Early this year, over dinner with friends, someone suggested we share a moment or achievement from 2022 that we were proud of. Normally I’m too embarrassed to think of myself that way let alone talk about it, so I tend to deviate. “Well, I’ve avoided jail again!” I might say. On this occasion, however, I had something to share that might have sounded like a deflection, but in fact wasn’t: “I fixed our broken dishwasher.”
“Yummy,” they said. “What a man.” However, I found that they were not as impressed as I was. I didn’t blame them. Someone else at the table had just talked about their recovery to full health after months of chemotherapy and radiotherapy. Hard to top that. At the same time, my friends weren’t fully aware of my origin story and thus couldn’t appreciate how far I had come.
My father could, or at least never did, replace a light bulb. Nor have I ever seen him wield a hammer or operate a drill. Instead, it was my mom who did what she could with the little tools we had—if only to avoid inadvertently employing the type of tradesman who can spot a homeowner’s lack of expertise like a shark. can smell blood in the yard. water.
As good as my mother was at tackling small jobs, and even bigger ones like painting, she was not an expert and therefore unable, like Yoda, to pass on her DIY skills and wisdom. As a result, like my brothers and sisters, I grew up with no skills to repair it other than to whack a recalcitrant gadget with the flat of the hand in the hope that I would get it back to working order. This isn’t something I really thought much about until I later became a homeowner and discovered how often things break or just give in to exhaustion. I suddenly felt ill-equipped to fix things like crooked fence posts, loose gutters, cracked drywall, stuck doors, faulty appliances, and the like—especially since my toolbox contained little more than a curved hammer, a screwdriver, and a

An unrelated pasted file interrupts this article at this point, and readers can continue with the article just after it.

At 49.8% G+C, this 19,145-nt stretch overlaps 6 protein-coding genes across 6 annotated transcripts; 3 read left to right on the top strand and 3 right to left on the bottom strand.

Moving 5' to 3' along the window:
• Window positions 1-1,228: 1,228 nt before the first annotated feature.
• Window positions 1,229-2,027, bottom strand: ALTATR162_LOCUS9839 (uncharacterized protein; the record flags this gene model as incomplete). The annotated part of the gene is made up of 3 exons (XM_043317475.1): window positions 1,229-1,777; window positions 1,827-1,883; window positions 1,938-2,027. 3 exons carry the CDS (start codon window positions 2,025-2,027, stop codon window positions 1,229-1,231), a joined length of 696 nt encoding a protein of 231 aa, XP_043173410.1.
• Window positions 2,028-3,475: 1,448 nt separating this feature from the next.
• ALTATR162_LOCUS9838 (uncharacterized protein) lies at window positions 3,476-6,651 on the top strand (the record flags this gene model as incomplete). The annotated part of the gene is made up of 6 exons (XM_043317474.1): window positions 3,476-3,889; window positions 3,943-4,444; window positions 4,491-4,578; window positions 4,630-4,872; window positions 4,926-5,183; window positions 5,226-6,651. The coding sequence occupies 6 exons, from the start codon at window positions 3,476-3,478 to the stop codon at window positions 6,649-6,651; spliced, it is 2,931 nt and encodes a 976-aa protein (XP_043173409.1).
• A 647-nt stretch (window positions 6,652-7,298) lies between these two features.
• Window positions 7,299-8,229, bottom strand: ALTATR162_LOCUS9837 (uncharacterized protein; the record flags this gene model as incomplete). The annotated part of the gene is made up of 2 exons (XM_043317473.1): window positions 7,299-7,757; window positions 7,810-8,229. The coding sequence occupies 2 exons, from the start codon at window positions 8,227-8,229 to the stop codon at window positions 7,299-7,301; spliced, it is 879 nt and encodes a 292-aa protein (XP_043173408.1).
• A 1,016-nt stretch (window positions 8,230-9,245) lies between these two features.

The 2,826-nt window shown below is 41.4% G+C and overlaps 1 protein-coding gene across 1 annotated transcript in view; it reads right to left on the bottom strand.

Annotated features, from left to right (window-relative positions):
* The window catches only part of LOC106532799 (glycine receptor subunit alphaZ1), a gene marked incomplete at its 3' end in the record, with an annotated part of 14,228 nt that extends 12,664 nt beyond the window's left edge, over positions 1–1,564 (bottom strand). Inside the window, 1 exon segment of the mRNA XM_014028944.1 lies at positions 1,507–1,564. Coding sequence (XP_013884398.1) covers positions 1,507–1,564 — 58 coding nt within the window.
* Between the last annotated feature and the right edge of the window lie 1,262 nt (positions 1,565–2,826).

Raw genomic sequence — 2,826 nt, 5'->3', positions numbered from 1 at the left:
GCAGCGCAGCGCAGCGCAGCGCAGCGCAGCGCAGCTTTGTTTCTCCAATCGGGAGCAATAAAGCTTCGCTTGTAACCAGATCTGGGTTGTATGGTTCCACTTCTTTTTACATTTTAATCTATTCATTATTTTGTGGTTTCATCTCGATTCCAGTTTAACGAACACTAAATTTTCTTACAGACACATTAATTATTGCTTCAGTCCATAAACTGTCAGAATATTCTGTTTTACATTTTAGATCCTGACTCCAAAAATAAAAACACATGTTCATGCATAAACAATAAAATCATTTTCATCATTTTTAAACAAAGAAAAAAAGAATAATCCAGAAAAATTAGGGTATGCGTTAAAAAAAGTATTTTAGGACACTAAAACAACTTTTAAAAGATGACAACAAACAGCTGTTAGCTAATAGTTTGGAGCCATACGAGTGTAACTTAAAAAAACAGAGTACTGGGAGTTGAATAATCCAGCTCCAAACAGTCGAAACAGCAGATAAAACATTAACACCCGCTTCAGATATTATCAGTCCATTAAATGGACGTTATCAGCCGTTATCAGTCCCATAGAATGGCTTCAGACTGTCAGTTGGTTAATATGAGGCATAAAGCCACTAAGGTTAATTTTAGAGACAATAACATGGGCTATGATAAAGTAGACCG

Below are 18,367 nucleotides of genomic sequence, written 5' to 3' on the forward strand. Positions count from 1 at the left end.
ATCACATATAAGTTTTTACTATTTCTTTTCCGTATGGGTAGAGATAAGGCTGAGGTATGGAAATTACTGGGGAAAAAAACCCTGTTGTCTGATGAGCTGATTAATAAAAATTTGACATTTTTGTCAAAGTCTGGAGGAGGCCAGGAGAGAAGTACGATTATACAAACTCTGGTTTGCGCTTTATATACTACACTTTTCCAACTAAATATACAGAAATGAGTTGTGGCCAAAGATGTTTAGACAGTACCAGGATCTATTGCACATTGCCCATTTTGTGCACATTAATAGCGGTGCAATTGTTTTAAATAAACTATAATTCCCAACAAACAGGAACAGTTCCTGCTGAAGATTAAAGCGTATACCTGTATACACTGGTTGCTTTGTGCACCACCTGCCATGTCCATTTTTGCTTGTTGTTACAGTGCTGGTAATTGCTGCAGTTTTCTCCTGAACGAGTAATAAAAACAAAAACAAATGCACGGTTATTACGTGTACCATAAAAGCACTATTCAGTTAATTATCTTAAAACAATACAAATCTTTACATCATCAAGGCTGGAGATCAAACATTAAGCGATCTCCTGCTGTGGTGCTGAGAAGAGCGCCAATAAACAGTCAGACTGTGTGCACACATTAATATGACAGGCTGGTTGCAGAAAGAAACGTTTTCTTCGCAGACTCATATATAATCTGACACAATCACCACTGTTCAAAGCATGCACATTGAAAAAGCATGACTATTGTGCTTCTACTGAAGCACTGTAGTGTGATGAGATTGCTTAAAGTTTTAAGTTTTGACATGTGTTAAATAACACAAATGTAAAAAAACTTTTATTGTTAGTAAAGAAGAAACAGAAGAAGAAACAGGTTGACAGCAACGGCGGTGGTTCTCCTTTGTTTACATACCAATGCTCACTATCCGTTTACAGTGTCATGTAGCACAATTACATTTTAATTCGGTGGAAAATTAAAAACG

catastrophe of loose nails and screws.
My feelings of inadequacy were reinforced by my father-in-law and a partner. The former, who came for dinner, often put down his knife and fork and cast his eyes around our crumbling building declaring that something “must be done”. He would show up days or weeks later in overalls and do it himself, while I made him tea and tried to convince myself that my feelings of emasculation were a social construct.
My father could, or at least never did, replace a light bulb. Nor have I ever seen him wield a hammer or operate a drill.
My friend, Greg, a mechanical savant who grew up watching his dad take things apart and put them back together, would service our car or bikes in a spotless workshop he built himself, and kindly suggested that some of the repairs what he was doing I learned to do myself. “If I could trade my skills, whatever she for yours,’ I said to him admiringly, ‘I’d do it in a heartbeat.’ We then discussed whether being handy was a matter of nature or nurture, and we decided it was a bit of both. No doubt, just as Mozart was born with a gift for musical composition, some of us were born with a natural aptitude for fixing broken toasters, malfunctioning circuit boards and leaky radiators. “But you can teach yourself a few simple things,” Greg said encouragingly.
Over the years I’ve done just that, with varying degrees of success, though things are progressing positively. Appropriate tools make things easier, but half the battle is being judicious about which jobs you choose in the first place and having the patience to work through things without taking shortcuts. What also helped a lot are YouTube tutorials uploaded by modern day heroes. Some are so thorough that I’d feel confident removing someone’s gallbladder if they were there to talk me through it.